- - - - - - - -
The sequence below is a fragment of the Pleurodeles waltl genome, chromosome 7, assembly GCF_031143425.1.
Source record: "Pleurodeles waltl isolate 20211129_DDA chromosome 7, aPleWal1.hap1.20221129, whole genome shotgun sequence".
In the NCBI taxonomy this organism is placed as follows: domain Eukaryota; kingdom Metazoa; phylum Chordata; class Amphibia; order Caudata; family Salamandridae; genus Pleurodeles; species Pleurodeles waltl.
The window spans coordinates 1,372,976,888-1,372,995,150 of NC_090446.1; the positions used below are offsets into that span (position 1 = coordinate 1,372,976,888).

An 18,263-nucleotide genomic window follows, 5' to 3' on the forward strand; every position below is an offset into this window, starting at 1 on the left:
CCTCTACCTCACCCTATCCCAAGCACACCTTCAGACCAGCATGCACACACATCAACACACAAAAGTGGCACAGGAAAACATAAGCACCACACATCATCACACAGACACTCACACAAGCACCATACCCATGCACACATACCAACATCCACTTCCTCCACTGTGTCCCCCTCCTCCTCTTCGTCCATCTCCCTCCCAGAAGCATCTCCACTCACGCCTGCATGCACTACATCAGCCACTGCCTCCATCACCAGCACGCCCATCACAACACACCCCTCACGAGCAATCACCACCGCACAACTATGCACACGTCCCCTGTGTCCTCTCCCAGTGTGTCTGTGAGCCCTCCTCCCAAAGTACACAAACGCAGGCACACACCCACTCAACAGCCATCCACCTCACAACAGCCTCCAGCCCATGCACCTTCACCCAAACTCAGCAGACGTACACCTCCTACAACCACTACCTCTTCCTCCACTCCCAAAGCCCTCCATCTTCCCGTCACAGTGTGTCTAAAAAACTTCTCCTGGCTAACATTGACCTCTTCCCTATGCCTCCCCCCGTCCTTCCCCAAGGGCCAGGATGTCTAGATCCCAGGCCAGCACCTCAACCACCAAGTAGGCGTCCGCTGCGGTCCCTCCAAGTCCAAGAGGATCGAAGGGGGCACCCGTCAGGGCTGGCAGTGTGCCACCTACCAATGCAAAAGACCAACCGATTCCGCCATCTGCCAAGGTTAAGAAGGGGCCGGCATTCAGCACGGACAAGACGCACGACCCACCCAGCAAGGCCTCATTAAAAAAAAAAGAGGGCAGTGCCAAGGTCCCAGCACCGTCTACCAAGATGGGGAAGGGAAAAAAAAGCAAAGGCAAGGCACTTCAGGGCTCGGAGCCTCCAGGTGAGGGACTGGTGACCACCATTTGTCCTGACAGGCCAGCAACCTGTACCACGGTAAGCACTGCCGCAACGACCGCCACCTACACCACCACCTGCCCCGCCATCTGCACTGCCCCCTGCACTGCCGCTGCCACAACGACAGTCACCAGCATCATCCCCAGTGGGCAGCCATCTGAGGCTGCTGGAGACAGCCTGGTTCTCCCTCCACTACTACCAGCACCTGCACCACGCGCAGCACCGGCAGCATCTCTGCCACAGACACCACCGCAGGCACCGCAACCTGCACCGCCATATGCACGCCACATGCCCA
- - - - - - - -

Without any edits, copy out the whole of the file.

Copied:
The sequence below is a fragment of the Pleurodeles waltl genome, chromosome 7, assembly GCF_031143425.1.
Source record: "Pleurodeles waltl isolate 20211129_DDA chromosome 7, aPleWal1.hap1.20221129, whole genome shotgun sequence".
In the NCBI taxonomy this organism is placed as follows: domain Eukaryota; kingdom Metazoa; phylum Chordata; class Amphibia; order Caudata; family Salamandridae; genus Pleurodeles; species Pleurodeles waltl.
The window spans coordinates 1,372,976,888-1,372,995,150 of NC_090446.1; the positions used below are offsets into that span (position 1 = coordinate 1,372,976,888).

An 18,263-nucleotide genomic window follows, 5' to 3' on the forward strand; every position below is an offset into this window, starting at 1 on the left:
CCTCTACCTCACCCTATCCCAAGCACACCTTCAGACCAGCATGCACACACATCAACACACAAAAGTGGCACAGGAAAACATAAGCACCACACATCATCACACAGACACTCACACAAGCACCATACCCATGCACACATACCAACATCCACTTCCTCCACTGTGTCCCCCTCCTCCTCTTCGTCCATCTCCCTCCCAGAAGCATCTCCACTCACGCCTGCATGCACTACATCAGCCACTGCCTCCATCACCAGCACGCCCATCACAACACACCCCTCACGAGCAATCACCACCGCACAACTATGCACACGTCCCCTGTGTCCTCTCCCAGTGTGTCTGTGAGCCCTCCTCCCAAAGTACACAAACGCAGGCACACACCCACTCAACAGCCATCCACCTCACAACAGCCTCCAGCCCATGCACCTTCACCCAAACTCAGCAGACGTACACCTCCTACAACCACTACCTCTTCCTCCACTCCCAAAGCCCTCCATCTTCCCGTCACAGTGTGTCTAAAAAACTTCTCCTGGCTAACATTGACCTCTTCCCTATGCCTCCCCCCGTCCTTCCCCAAGGGCCAGGATGTCTAGATCCCAGGCCAGCACCTCAACCACCAAGTAGGCGTCCGCTGCGGTCCCTCCAAGTCCAAGAGGATCGAAGGGGGCACCCGTCAGGGCTGGCAGTGTGCCACCTACCAATGCAAAAGACCAACCGATTCCGCCATCTGCCAAGGTTAAGAAGGGGCCGGCATTCAGCACGGACAAGACGCACGACCCACCCAGCAAGGCCTCATTAAAAAAAAAAGAGGGCAGTGCCAAGGTCCCAGCACCGTCTACCAAGATGGGGAAGGGAAAAAAAAGCAAAGGCAAGGCACTTCAGGGCTCGGAGCCTCCAGGTGAGGGACTGGTGACCACCATTTGTCCTGACAGGCCAGCAACCTGTACCACGGTAAGCACTGCCGCAACGACCGCCACCTACACCACCACCTGCCCCGCCATCTGCACTGCCCCCTGCACTGCCGCTGCCACAACGACAGTCACCAGCATCATCCCCAGTGGGCAGCCATCTGAGGCTGCTGGAGACAGCCTGGTTCTCCCTCCACTACTACCAGCACCTGCACCACGCGCAGCACCGGCAGCATCTCTGCCACAGACACCACCGCAGGCACCGCAACCTGCACCGCCATATGCACGCCACATGCCCA